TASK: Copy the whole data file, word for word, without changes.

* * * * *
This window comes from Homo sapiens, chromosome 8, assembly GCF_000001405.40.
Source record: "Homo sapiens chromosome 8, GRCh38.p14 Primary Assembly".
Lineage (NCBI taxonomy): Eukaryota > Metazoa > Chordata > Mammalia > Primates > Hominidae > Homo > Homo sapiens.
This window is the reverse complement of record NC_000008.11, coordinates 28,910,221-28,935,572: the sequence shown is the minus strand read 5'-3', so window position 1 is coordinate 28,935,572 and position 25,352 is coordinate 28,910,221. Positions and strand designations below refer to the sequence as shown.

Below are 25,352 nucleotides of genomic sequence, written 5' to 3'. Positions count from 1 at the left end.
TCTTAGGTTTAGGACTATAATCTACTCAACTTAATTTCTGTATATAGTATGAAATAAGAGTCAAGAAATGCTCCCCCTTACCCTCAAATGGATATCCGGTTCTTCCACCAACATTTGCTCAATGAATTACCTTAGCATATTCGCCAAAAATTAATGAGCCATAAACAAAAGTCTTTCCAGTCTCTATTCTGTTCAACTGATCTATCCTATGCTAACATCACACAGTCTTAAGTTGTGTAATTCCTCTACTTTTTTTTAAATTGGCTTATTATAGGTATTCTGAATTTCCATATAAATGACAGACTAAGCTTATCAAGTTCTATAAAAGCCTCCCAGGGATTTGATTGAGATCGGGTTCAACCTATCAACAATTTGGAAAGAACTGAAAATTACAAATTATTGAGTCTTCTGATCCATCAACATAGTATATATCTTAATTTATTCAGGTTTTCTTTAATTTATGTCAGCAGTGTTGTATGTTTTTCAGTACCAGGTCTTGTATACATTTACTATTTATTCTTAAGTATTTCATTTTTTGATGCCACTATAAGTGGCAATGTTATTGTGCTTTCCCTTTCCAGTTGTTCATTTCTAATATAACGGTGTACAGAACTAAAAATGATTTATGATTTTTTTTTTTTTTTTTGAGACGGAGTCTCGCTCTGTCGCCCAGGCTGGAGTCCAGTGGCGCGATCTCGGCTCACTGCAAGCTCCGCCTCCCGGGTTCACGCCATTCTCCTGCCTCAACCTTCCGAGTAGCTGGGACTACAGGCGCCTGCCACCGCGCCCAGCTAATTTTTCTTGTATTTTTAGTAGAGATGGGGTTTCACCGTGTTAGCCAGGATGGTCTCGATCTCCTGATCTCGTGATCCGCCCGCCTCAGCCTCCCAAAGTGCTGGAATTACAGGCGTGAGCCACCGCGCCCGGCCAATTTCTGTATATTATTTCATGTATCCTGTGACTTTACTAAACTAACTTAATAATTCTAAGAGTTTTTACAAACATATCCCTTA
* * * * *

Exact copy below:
This window comes from Homo sapiens, chromosome 8, assembly GCF_000001405.40.
Source record: "Homo sapiens chromosome 8, GRCh38.p14 Primary Assembly".
Lineage (NCBI taxonomy): Eukaryota > Metazoa > Chordata > Mammalia > Primates > Hominidae > Homo > Homo sapiens.
This window is the reverse complement of record NC_000008.11, coordinates 28,910,221-28,935,572: the sequence shown is the minus strand read 5'-3', so window position 1 is coordinate 28,935,572 and position 25,352 is coordinate 28,910,221. Positions and strand designations below refer to the sequence as shown.

Below are 25,352 nucleotides of genomic sequence, written 5' to 3'. Positions count from 1 at the left end.
TCTTAGGTTTAGGACTATAATCTACTCAACTTAATTTCTGTATATAGTATGAAATAAGAGTCAAGAAATGCTCCCCCTTACCCTCAAATGGATATCCGGTTCTTCCACCAACATTTGCTCAATGAATTACCTTAGCATATTCGCCAAAAATTAATGAGCCATAAACAAAAGTCTTTCCAGTCTCTATTCTGTTCAACTGATCTATCCTATGCTAACATCACACAGTCTTAAGTTGTGTAATTCCTCTACTTTTTTTTAAATTGGCTTATTATAGGTATTCTGAATTTCCATATAAATGACAGACTAAGCTTATCAAGTTCTATAAAAGCCTCCCAGGGATTTGATTGAGATCGGGTTCAACCTATCAACAATTTGGAAAGAACTGAAAATTACAAATTATTGAGTCTTCTGATCCATCAACATAGTATATATCTTAATTTATTCAGGTTTTCTTTAATTTATGTCAGCAGTGTTGTATGTTTTTCAGTACCAGGTCTTGTATACATTTACTATTTATTCTTAAGTATTTCATTTTTTGATGCCACTATAAGTGGCAATGTTATTGTGCTTTCCCTTTCCAGTTGTTCATTTCTAATATAACGGTGTACAGAACTAAAAATGATTTATGATTTTTTTTTTTTTTTTTGAGACGGAGTCTCGCTCTGTCGCCCAGGCTGGAGTCCAGTGGCGCGATCTCGGCTCACTGCAAGCTCCGCCTCCCGGGTTCACGCCATTCTCCTGCCTCAACCTTCCGAGTAGCTGGGACTACAGGCGCCTGCCACCGCGCCCAGCTAATTTTTCTTGTATTTTTAGTAGAGATGGGGTTTCACCGTGTTAGCCAGGATGGTCTCGATCTCCTGATCTCGTGATCCGCCCGCCTCAGCCTCCCAAAGTGCTGGAATTACAGGCGTGAGCCACCGCGCCCGGCCAATTTCTGTATATTATTTCATGTATCCTGTGACTTTACTAAACTAACTTAATAATTCTAAGAGTTTTTACAAACATATCCCTTA